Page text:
ONLINE UPDATE: After-school programs, nonprofit collaboration discussed at crime forum

by Sam Wilson
Monday, December 2, 2013

During the latest in a series of community forums held by the City of Wilmington to discuss the recent rise in violent crime, many speakers appeared to agree that while the range of nonprofits in the community has the capacity to provide alternatives for at-risk youth, they are not collaborating enough.

“I think one thing is communication; there are a lot of different programs that are out there,” Dr. Tim Markley, New Hanover County Schools Superintendent said after the two-hour forum held Monday in the fifth-floor ballroom of Cape Fear Community College’s new Union Station building downtown.

Markley, along with county district court judge James Faison and Wilmington Housing Authority Board Chair Jeff Hovis, sat at a panel in front of about 80 community members in attendance. Seated at about twenty tables throughout the room, local citizens, elected officials and representatives from the public and nonprofit sectors chimed in with their concerns and ideas about how education can play a bigger role in steering people away from lives of crime.

“Every time I come to these forums, there are not too many people of my generation that are having these conversations and are sitting at these tables,” Fatina Mann, who works with the Carousel Center in Wilmington, said. “We all have something to say, and we all have things we want to do, but if we don’t get adequate buy-in from the people in those communities, it doesn’t matter what you say or what resources you have.”

Mann added that people receiving subsidized housing and other services in those communities should be made more aware of other services being offered by organizations to help them pull themselves out of poverty.

Kenston J. Griffin, a motivational speaker, trainer and CEO of Charlotte-based Dream Builders Communication, Inc., was invited by the City of Wilmington to moderate the forum. He said the city contacted him and expressed an interest in contracting his services to bring together ideas from the community and work in the communities hardest-hit by violence in recent months.

“I’ve heard a lot of great things, but I’m hearing more around communication,” he said at the end of the meeting. “I’m hearing that the resources are in the city … [but] everybody might not know where all the resources are.”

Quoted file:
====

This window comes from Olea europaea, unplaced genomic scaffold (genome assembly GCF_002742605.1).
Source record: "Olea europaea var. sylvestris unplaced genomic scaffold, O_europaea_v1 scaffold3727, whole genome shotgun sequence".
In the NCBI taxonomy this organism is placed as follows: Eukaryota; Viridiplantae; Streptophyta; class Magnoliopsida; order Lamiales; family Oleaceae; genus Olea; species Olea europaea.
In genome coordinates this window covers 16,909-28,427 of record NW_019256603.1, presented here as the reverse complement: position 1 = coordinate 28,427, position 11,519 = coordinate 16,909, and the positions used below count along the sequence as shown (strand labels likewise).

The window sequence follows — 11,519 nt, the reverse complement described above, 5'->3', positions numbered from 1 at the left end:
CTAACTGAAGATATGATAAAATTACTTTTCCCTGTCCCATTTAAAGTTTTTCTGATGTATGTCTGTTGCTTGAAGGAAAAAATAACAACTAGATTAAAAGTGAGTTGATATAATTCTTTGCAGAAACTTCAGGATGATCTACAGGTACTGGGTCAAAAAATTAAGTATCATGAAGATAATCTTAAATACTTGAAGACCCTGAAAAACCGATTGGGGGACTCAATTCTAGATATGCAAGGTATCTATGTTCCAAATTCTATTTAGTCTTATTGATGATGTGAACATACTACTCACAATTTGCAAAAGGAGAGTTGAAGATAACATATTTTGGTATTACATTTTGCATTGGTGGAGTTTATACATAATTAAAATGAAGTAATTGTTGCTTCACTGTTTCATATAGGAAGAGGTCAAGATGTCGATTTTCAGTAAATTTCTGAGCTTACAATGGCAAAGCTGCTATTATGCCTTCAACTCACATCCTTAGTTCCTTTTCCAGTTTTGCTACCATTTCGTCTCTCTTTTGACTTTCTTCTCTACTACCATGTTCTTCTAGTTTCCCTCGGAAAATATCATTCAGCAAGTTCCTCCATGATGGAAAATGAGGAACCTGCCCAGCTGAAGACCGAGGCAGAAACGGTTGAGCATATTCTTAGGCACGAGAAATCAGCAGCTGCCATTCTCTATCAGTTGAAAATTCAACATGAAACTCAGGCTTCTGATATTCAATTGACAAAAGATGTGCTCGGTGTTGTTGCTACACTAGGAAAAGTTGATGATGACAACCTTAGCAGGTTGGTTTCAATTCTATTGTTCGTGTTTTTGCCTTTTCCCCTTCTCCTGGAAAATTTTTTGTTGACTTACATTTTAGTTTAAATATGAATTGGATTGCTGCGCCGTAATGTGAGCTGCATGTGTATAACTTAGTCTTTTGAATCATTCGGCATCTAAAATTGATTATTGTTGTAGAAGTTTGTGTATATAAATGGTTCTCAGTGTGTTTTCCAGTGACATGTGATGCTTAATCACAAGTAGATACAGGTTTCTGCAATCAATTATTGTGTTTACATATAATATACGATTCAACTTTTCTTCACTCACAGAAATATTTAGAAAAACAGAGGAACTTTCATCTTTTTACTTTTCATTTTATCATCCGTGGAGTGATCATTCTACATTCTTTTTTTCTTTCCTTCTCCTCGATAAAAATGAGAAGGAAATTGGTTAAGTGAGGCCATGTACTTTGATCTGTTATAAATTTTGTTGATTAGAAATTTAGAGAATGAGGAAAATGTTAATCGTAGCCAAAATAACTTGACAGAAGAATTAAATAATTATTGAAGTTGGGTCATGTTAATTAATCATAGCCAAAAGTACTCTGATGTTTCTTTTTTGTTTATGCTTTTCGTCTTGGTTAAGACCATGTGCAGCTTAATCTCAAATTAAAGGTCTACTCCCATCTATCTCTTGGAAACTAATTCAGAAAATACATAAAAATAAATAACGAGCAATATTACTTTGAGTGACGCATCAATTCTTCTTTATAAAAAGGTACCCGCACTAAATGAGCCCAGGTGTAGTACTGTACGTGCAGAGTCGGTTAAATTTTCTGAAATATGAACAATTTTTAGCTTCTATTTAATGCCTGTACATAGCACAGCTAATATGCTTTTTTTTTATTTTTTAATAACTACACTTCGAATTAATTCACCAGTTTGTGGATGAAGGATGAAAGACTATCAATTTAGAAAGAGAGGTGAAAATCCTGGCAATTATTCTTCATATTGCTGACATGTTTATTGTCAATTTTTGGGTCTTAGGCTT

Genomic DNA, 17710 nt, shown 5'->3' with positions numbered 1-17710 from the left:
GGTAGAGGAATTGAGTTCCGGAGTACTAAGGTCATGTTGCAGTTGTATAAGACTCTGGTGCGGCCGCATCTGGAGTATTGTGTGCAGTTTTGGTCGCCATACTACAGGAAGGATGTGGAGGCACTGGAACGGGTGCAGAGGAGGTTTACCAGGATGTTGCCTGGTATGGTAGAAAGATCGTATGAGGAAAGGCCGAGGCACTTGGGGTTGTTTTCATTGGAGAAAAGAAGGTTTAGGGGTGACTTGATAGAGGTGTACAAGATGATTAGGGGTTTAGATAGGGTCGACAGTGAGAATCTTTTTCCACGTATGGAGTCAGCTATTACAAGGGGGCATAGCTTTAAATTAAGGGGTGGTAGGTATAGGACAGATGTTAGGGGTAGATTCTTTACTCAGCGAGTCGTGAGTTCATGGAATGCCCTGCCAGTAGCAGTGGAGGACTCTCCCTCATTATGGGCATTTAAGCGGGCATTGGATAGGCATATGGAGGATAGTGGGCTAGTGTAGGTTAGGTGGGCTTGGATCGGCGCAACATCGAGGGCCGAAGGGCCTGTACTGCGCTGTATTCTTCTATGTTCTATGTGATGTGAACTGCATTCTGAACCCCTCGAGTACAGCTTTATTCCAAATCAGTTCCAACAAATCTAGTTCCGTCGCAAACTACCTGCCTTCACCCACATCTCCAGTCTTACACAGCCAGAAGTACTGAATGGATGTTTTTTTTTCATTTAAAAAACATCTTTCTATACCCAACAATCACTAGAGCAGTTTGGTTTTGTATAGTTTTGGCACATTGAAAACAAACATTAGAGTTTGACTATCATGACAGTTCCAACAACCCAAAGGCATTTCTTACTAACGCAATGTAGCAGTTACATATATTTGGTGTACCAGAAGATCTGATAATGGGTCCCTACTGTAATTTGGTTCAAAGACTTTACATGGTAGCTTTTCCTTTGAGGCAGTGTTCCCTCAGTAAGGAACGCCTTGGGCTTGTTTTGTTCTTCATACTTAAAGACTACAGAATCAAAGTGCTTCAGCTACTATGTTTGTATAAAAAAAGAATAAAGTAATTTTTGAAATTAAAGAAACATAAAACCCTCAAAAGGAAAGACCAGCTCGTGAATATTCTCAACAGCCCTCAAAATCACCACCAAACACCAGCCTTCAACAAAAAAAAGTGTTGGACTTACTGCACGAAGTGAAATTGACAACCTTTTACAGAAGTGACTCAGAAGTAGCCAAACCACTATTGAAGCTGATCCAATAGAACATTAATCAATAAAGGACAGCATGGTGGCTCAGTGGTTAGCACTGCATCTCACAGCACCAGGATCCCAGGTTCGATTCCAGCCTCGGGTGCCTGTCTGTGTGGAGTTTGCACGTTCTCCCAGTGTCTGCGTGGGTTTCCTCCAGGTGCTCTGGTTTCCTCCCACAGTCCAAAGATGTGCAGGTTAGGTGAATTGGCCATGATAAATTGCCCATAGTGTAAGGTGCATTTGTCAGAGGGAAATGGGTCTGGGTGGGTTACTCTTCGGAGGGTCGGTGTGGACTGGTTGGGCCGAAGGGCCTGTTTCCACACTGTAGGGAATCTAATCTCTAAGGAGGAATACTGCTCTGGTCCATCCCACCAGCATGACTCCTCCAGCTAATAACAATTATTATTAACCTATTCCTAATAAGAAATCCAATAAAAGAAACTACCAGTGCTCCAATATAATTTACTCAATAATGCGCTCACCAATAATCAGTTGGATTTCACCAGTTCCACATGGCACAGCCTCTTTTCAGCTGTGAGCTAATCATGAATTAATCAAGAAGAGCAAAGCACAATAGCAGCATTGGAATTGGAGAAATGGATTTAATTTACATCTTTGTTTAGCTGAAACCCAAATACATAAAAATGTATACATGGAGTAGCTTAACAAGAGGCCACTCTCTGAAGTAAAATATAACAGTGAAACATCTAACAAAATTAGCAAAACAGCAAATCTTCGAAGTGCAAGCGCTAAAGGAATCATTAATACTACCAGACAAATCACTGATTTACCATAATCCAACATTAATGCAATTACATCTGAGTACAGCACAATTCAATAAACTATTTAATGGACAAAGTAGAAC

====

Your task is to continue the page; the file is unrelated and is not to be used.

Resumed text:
Those seated at each of the tables filled out sheets during the forum, identifying issues of concern and potential solutions for them. Griffin said those responses would be collected, and after 90 days they would have a summary of the main problems and proposals brought up during the forum.

“I wish I had heard that tough conversation: ‘This is great, but what’s next?” he said of the table discussion period prior to the panel discussion.

For next steps, he said he would recommend identifying the main issues of concern from the attendees’ responses, and selecting a spokesperson from important resource areas to continue the conversation in the affected communities.

Referring to better communication between nonprofits, Faison noted that such collaboration could also help improve the criminal justice system.

“Once we know what the resources are – that is, what nonprofits and services they are able to provide – then I can make it a condition of probation,” he said. “And they’ll go to, for example, Cape Fear Literacy Council to learn how to read. Or they can get their GED.”

Another theme discussed by the panel was the need for elementary and middle school students to have better access to programs outside of school, as well as better role models for children growing up with less family support.

In response to an audience member pointing to increased criminalization of behavior in schools as a result of more officers being placed in schools, Markley that an unintended, but positive consequence of the policy had been that children were developing positive relationships with many of the police officers at an early age.

“The kids started to see some of those police officers as the male role figure in that building,” he said. “I think if the students see the officers in the building it will help build those relationships.”

Markley said afterward that he looked forward to participating in the next forum, scheduled for Jan. 22, which will be hosted by the county and will focus on mental health.

“When we see the kids in some of these schools, they’re bringing a lot of these issues with them,” he said. “So I think things need to change with regard to how we address them in school.”

Markley added that sustaining the public turnout to future meetings also concerned him, echoing a point that had been made earlier by Griffin. Two forums were held last month, each attracting hundreds of participants.


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